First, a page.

May-August 2023 (Motion for Summary Judgment, Hearing, and Settlement)
Organizers and graduate students immediately began preparing to fight the university's objection. Our lawyers interviewed dozens of people, including RAs/TAs, fellows, faculty, undergraduate students, staff members, and more.
In addition to filing an objection, the university filed a Motion for Summary Judgment which would have enabled them to forego a hearing and present their case on paper. We strongly opposed this motion as we believed the full facts of our case could not be represented on paper. The university disagreed.
Our hopes had been to get the Motion for Summary Judgment dismissed--instead, the ALRA ruled in our favor on the motion, granting us a unit of graduate RAs/TAs, student assistants, and staff members, and leaving only fellows and service/engagement assistants to be decided at trial.
In response, the university filed a Motion for Reconsideration and we requested that the ALRA reaffirm its ruling. While waiting for this ruling, we began meeting with the university and a mediator provided by the ALRA to try to reach a settlement and forego a hearing. During settlement discussions, the ALRA responded to the university's last motion and agreed to allow the university to present new evidence at hearing.
We reached a settlement with the university for our bargaining unit to be defined as all graduate assistants, all student assistants who were graduate students, and all graduate fellows. We are excited to move forward with a vote in Fall 2023!
March-April 2023 (Showing of Interest and University Objection)
The university submitted a list in response to our petition of with 500+ graduate students employed by the university. This included any graduate student who was employed by the university in any position. The Alaska Labor Relations Agency (ALRA) then counted the submitted cards and found that we had enough to fulfill the "showing of interest."
Documents from the ALRA pertaining to the "showing of interest":
On April 10th, the university then objected to to our petition and unit description, stating that our unit failed to meet Alaska's "wall-to-wall" requirement by not including undergraduate employees and that fellows were not employees of the university and therefore ineligible to be in a union.
January-February 2023 (Refile)
We communicated several times with the university's lawyers and were told they were finding it difficult to distinguish which undergraduates were doing 'substantially similar work' because the same employment codes are used for a wide variety of jobs. We were told they would be happier to avoid the issue of undergrads and focus on and 'all-graduates' unit.
52 days after we filed our first petition, the university submitted a response with ~1200 students listed, including all undergrads with an employment code that matched any code also associated with a grad student. This included residence hall assistants, student firefighters, and others whose job titles we had already identified and specified as not being included in the unit we claimed to represent. Additionally, the university included every employee who was also a graduate student, including many of those who were regular staff members not doing bargaing unit work.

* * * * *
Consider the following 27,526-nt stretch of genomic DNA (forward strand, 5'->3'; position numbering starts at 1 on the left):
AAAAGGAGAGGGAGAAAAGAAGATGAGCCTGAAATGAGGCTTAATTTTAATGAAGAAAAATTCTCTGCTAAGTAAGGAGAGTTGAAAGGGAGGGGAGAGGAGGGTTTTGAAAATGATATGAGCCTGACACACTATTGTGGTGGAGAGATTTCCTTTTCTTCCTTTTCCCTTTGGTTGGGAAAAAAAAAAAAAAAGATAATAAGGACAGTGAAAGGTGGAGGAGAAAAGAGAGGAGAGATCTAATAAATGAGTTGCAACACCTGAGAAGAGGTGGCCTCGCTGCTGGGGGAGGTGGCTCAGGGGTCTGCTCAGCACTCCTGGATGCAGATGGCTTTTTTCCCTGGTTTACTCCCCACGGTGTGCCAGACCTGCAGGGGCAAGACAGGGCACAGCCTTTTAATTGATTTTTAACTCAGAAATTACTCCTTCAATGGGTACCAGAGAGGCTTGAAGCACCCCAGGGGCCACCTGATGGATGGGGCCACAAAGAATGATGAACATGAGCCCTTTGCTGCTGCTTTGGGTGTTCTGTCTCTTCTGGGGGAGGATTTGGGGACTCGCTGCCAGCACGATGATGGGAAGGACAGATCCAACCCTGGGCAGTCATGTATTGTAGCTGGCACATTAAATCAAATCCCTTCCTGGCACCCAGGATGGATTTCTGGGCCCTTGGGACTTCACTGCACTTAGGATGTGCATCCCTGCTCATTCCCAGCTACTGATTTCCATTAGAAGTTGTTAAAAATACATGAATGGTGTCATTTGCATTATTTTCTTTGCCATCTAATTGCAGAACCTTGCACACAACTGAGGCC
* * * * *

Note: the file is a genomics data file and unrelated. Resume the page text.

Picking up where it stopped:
In response, and given the difficulty that identifying work duties seemed to pose for the university, we wrote a new unit description based on graduate student status. Since this expanded the number of students in the unit we spent an additional two weeks collecting new signed cards and getting cards that had expired re-signed. We filed our second petition for recognition on Feb 22. This time we did not grant the university an extension.
September-December 2022 (Card Drive)
We began our card signing campaign on Sept 20. Organizers spent hours walking the halls and sending emails, talking to fellow graduate students about our goals for unionization.
We modeled our unit description after other successful efforts that included all Academic Student Employees (any student employee involved in instruction or research), including undergrads doing substantially similar work to graduate students.
By late November we collected signed cards from a supermajority of the potential unit members (~425 students doing Graduate Research Assistant, Teaching Assistant, or Service/Engagement Assistant work), and we filed our petition for recognition with the Alaska Labor Relations Agency (ALRA) on December 9th. Additionally, we delivered a letter asking for voluntary recognition signed by 70+ graduate workers to President Pitney. The university never responded to the letter.
The university had 10 days to respond with the list of students that fit the unit description. Since it was just before finals and winter break, we agreed to give the university an extension.
Spring/Summer 2022 (UAW Affiliation)
After numerous conversations, the graduate workers on the organizing committee decided to affiliate with UAW in early 2022. UAW was then able to provide advice and resources as well as research into the intricacies of labor law in Alaska. It became clear that a union would cover grad students at all University of Alaska campuses and the UAF group began reaching out to UAA and UAS graduate students.
2020-2021 (Early Days)
In the fall of 2020, graduate students began reaching out to one another across departments in order to have conversations about graduate worker issues. Over 2020 and 2021, graduate workers at UAF from the English Department, Geophysical Institute, Biology & Wildlife Department, and College of Fisheries and Ocean Science began meeting to discuss unionization as the best way to address concerns of graduate workers. They began researching the steps unionization would take and seeking feedback on the idea from as wide a range of graduate students as they could.